CD REVIEW: Jeff Cochell - Between the Lines
By Cyrus Rhodes - 03/15/2010 - 11:57 PM EDT
Artist: Jeff Cochell
Album: Between the Lines
Genre: Acoustic folk/pop
Sounds Like: Gordon Loghtfoot, Jim Croce
Technical Grade: 5/10
Production/Musicianship Grade: 7/10
Commercial Value: 6/10
Overall Talent Level: 5/10
Songwriting Skills: 6/10
Performance Skill: 6/10
Best Songs: When your on your Feet, Between the Lines
Weakness: Drums go against the Grain, loosely knit harmonies, production lacks peak and valley, more instrumentation & musical variety
Portland, Oregon acoustic guitarist Jeff Cochell releases his “Between the Lines” debut CD in the spring of 2010.
Logging in at just over 41 minutes the CD kicks things off with “Lay Down Your Hand” an impressive melancholy ballad served-up with steady acoustic groove, catchy vocal melodies, and hooky vocal accents from Cochell. Track 2 “When You’re on your Feet” is another impressive track that dishes out impressive blues rock guitar licks, solid psychedelic groove, and impressive vocal layering and foundation from Cochell. Track 3 “Only if the Sun Don’t Shine” shifts gears a bit with passionate harmonies, and thought provoking lyrical content. The music is slow, melancholy, and goes down easy - reminiscent of a modern day Bob Dylan, Leonard Cohen, or Gordon Lightfoot. The Baritone delivery of Cochell refuses to try to hard, and sounds strikingly similar to Jim Croce. His vocal style works well, and fills the sonic space peacefully, and unobtrusively. Cochell holds his own pretty good vocally in the bare bones acoustical setting. As the CD slowly unfolds, its obvious Cochell is an accomplished acoustic guitarist (writer, composer, player). This music is pure acoustic folk sung from a deeply honest perspective - like on “When you’re Gone” and “My Back’s Against the Wall” While other are full of deep conventional wisdom: “Baby” and “Fading out of Blue” The defining moments for me are the sad but true moments - “Between the Lines” and “Release Me” this is where we see the true brilliance of Cochell shine through. Once again - Cochell’s guitar playing is classically mesmerizing as he showcases some truly masterful playing, fingerpicking, meloc accents, and fretwork phrasing. Just listen to “Somewhere” and “When You’re on Your Feet” to hear what I'm talking about. My favorite piece on the entire CD is by far Track 2 “When You’re On Your Feet” This impressive track slithers across your ears almost like classic “Pink Floyd” with tight psychedelic groove, amazing vocal harmonies and melodic structure, and a grand slam chorus.
Though Cochell’s vocal style works I wish he took a few more vocal risks here and there showcasing more raw emotion. Emotion to powerful to be choreographed. Drum rhythms, beats, fills, tend to lack groove, and at times don’t mesh well with the music. Listen to the drum fills on “Release Me” to understand what I’m talking about. Some of the mixes, songs lack dynamic and need more “Peaks and Valley”. Some vocal harmonies lack pitch, synchronization, and clearly need to be tightened up a bit. All tracks pushing 4 1/2 minutes tend to drag you to the finish line. in a bare bones musical production such as this, more instrumentation is needed to fill the empty space better.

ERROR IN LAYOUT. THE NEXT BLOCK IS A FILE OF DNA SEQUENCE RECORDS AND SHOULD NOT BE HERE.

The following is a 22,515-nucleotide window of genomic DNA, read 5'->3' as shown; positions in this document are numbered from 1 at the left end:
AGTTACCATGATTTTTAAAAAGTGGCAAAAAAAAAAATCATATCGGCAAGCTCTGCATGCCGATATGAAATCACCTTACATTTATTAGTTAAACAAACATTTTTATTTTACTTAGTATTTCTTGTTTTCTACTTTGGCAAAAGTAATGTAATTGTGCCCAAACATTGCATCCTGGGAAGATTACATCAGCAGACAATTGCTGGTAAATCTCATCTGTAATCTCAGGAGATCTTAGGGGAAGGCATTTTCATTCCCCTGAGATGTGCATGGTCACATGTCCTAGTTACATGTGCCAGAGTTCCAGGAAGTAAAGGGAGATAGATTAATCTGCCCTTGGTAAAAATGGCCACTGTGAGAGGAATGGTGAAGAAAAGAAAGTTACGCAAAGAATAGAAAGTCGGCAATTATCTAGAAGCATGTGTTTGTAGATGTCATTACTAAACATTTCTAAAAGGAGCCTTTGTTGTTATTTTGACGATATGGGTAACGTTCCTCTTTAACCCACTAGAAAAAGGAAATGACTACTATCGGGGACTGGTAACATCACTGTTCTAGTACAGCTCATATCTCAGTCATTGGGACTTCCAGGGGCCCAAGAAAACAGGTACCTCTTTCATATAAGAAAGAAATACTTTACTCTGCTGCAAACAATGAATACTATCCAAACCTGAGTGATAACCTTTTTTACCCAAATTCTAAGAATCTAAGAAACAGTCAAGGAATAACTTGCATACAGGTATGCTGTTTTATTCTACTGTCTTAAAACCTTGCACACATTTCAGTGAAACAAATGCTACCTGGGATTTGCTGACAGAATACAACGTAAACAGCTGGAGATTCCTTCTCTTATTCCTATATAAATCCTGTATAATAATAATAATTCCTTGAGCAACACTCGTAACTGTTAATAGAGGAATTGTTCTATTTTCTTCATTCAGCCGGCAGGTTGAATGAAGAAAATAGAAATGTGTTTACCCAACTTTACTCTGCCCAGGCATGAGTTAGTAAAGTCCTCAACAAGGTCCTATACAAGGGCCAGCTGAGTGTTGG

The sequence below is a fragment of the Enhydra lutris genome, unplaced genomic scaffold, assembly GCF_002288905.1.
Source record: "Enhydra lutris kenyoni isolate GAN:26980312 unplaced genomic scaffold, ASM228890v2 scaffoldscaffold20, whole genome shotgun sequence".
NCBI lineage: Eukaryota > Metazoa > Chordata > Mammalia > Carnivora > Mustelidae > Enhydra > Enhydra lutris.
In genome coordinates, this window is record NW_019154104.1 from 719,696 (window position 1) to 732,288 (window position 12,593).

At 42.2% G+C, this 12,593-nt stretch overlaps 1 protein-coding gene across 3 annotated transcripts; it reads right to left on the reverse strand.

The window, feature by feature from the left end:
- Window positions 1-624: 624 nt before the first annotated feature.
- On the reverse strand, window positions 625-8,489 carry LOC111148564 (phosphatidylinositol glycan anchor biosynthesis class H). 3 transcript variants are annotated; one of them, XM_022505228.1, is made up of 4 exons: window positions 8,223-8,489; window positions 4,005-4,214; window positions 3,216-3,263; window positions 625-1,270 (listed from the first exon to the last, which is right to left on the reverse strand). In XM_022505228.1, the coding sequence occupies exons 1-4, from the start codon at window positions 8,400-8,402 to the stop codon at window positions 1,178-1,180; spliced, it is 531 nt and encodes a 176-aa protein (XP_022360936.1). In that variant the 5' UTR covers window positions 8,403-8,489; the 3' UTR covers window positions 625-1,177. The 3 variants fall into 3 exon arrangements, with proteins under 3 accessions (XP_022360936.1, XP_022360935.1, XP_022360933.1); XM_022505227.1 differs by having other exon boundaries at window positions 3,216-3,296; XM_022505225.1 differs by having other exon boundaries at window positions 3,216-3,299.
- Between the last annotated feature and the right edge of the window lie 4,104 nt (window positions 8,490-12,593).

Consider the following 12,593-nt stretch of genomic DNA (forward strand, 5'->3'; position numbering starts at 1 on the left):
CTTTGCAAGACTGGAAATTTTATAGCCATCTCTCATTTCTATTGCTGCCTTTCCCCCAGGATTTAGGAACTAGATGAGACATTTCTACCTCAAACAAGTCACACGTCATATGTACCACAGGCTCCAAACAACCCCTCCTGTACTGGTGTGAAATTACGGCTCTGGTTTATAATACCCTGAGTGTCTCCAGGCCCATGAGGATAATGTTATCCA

Overall Between the Lines is an impressive release from Jeff Cochell. It’s strong suit is it’s overall consistency, lyrical wisdom, and bold straightforwardness. Make no bones about it; It took raw honesty to write some of these songs. What I like most about Jeff Cochell, is there is no "sing songy" attempt to sugar coat the truth. I really admire artists out there who are themselves and just let the chips fall where they may. Praise goes out to the artist that do and show us something real and genuine. Jeff Cochell is one of these artists - he is clearly not trying to be something he's not. Jeff Cochell will work best on days you want a delicate acoustical setting to fill your sonic atmosphere. If I could say anything to, beside the aforementioned: add a bit more musical flavor to your next musical production. Things like stand up bass, pedal steel, mandolin, fiddles, viola, cello, piano, banjo, percussion, whirly bells, celeste, harpsichord, wash board, and even a saw would work well adding even more musical dimension to your overall sound. This can be done without losing the solitary musical foundation. You've also proven how effective you are at staying in the pocket during slow parts, but don't be afraid to exit that comfort zone, and really push that emotional envelope during the chorus, or some of your other parts. In close Cochell’s playing, writing, and conventional wisdom are impressive. He tells each tale with hope, passion and pure honesty. When this CD is over you will be dazzled by his guitar playing, touched by his vocal presence, and mesmerized by his wisdom.
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